Of Lasers, Waveforms, and 6 Year Old Boys

Last Friday, I took [Liam->] to see Tim Walsh perform a laser show at the Price Senior Center. Liam had seen a flyer advertising the event a month and a half ago at the library, and had been keen to go ever since. Having a certain enthusiasm for such things myself, I decided that would be a great thing for us to do together.

Due to a scheduling mixup, we ended up arriving an hour before the show started and decided to take a walk up to 7-Eleven and get hopped up on Hawaiian Punch before things began. After we had a sufficient sugar buzz, we stashed the remaining drink in the car and took a seat in the welcome coolness of the Senior Center’s main auditorium. The last time I’d seen this room, it was still being renovated, so I was pleased to see that it was now complete, and had been beautifully finished.

The lights dimmed and Mr. Walsh introduced his show, explaining some of what we’d be seeing. The first bit was an introductory sequence that explained how laser shows work, followed quickly by some nice sequences of imagery projected onto a screen above the stage. While there was nothing particularly out-of-the-ordinary about the projection of these images, I was glad to see that the state of the art in the software that drives the projection has come along, allowing Mr. Walsh to move the “camera” through three dimensional spaces, and for objects in the foreground to occlude objects in the background. He then moved on to a few more presentations that demonstrated the aurora borealis effect one gets when shining a laser through a piece of shaped glass, and the various beams, sheets, and waves that one can create by projecting lasers through the air.

After these fairly standard (though well done) presentations, Mr. Walsh launched into some new territory. He explained that he had long been interested in merging the music and the images the laser show creates, and that he had finally discovered a way of merging the two that he’s exploring that he believes has considerable promise. By taking the electrical signals that move the mirrors to aim the lasers and feeding that signal into the speakers, he’s able to use the same waveforms to create both the images and the sound. He went on to play a piece for us called “Sidewinder” which used this technique. It had a very electronic, syncopated feel to it which, while harsh at times, was quite compelling, especially when one observed the synchronicity between the aural and visual aspects of the piece. He went on to demonstrate the technique in several other pieces, including an interesting one based on variations of Taps. One of the central musical motifs of that piece was a slide up and down the overtone series, generated by a spiral on screen slowly coiling and uncoiling itself.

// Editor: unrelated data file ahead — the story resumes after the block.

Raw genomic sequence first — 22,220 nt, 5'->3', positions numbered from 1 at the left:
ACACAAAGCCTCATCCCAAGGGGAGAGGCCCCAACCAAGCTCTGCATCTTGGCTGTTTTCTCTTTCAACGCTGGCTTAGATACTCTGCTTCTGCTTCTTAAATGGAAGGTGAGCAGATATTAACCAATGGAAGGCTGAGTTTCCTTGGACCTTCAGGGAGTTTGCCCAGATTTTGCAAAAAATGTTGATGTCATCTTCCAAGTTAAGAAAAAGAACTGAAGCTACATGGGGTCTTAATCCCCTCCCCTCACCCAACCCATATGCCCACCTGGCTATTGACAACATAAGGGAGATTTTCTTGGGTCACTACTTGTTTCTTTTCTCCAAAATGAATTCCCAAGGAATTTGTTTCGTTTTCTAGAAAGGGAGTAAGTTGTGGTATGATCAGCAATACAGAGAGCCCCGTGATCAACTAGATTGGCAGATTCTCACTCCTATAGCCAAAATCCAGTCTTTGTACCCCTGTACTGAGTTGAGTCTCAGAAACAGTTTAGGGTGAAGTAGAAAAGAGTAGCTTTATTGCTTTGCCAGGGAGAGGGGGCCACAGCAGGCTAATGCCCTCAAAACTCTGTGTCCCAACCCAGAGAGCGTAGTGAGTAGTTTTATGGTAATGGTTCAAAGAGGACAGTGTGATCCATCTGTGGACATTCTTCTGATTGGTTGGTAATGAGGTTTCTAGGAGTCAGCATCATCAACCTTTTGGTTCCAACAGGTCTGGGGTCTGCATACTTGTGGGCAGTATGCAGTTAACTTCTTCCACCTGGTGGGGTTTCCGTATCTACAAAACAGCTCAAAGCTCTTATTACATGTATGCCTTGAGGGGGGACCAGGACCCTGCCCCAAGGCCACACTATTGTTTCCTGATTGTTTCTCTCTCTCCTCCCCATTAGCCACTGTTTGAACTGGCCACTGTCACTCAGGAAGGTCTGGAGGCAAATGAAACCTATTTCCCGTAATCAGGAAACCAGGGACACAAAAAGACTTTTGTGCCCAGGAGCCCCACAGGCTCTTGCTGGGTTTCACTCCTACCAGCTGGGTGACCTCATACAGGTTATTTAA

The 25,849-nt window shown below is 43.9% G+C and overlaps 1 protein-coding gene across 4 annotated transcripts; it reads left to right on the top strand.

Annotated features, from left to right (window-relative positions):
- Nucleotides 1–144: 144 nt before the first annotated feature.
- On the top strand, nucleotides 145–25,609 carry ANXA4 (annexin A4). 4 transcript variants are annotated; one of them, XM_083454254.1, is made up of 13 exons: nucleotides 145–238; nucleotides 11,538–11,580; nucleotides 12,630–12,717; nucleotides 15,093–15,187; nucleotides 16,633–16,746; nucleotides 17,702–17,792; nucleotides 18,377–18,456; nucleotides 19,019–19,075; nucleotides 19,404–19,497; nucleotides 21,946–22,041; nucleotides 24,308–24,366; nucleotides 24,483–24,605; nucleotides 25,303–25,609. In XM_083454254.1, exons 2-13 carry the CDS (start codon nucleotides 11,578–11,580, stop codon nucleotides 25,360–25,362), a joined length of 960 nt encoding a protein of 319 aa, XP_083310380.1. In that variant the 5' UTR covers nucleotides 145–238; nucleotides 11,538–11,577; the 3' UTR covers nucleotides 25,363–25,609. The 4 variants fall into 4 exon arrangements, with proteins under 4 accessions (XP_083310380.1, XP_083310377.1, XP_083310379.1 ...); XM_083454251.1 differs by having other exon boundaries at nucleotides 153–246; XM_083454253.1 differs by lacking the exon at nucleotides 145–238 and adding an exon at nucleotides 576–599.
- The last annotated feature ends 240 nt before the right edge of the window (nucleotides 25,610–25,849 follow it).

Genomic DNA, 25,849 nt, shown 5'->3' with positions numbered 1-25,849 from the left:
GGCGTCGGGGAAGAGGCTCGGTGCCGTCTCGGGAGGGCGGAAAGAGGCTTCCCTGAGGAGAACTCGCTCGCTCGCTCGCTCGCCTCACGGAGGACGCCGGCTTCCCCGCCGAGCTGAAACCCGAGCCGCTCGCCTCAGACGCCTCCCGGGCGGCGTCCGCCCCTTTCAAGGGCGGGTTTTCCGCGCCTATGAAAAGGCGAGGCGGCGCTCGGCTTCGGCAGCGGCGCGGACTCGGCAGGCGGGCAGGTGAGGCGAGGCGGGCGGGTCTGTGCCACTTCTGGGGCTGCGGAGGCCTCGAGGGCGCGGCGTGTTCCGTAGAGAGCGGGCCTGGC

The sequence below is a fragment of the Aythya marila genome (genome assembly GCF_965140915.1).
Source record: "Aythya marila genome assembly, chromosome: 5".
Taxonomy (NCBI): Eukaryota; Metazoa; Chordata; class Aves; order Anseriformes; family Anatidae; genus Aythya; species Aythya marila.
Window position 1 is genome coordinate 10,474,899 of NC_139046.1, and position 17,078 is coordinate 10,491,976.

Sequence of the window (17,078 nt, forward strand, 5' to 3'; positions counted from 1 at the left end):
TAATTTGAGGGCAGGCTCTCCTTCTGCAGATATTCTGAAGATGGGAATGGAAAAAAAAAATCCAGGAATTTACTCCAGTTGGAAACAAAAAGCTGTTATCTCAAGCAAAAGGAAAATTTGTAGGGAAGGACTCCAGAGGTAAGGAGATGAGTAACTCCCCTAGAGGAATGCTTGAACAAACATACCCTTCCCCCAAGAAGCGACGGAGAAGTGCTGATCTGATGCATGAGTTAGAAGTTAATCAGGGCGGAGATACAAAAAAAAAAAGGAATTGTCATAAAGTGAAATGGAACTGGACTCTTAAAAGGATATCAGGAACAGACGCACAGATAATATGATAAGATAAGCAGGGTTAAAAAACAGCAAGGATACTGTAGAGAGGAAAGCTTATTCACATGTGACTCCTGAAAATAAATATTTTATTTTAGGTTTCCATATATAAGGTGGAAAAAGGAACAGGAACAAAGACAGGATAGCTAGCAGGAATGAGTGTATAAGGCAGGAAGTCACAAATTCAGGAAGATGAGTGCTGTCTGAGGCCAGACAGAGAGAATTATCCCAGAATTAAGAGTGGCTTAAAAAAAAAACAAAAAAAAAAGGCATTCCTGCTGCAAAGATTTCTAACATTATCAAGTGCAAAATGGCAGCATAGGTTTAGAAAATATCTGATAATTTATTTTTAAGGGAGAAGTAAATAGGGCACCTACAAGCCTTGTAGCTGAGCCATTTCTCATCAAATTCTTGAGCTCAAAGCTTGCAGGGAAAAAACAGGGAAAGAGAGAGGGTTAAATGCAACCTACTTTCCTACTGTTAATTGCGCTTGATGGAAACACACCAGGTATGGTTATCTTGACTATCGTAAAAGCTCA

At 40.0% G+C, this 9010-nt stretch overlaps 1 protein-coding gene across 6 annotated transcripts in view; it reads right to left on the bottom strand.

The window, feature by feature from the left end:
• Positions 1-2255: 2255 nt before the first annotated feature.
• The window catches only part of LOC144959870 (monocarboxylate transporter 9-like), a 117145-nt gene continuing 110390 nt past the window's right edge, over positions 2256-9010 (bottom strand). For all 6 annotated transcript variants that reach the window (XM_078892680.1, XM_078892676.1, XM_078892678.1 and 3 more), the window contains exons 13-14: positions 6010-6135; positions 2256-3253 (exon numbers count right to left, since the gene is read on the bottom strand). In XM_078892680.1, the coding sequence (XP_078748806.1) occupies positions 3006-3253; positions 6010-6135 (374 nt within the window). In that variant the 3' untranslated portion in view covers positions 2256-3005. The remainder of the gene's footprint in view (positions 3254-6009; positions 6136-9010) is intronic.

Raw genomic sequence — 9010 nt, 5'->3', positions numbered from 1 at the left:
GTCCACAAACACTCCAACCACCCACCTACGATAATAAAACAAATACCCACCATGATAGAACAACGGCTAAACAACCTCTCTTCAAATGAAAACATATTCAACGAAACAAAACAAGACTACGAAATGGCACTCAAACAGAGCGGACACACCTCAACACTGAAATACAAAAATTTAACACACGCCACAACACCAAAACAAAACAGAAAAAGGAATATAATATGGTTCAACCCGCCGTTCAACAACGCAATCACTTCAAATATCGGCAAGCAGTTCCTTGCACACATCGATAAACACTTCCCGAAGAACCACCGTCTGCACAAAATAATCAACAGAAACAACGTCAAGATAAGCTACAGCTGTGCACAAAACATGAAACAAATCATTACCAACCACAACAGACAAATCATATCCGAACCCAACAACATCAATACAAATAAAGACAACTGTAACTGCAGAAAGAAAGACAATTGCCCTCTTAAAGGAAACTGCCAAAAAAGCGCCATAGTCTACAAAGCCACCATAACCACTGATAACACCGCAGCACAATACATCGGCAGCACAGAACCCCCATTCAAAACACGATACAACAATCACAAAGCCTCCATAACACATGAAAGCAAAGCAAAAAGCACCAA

The show wrapped up with a few more traditional patriotic pieces, including a rendition of Deep in the Heart of Texas, for which the assembled audience spontaneously provided the series of four claps at the appropriate spots. (I guess Pee Wee Herman was right about that.) I’d have loved to have gotten to stay and visit with Mr. Walsh a bit, but evening was coming on and we needed to get home. Liam loudly proclaimed the show “the coolest thing ever” on the way home, so I considered it a night well-spent.

See the Laser Spectacles website for more information on the sorts of laser-based shenanigans Mr. Walsh & Co. are up to. Be sure to see the Laser Harp and read about the world’s largest video game (Asteroids, as it turns out).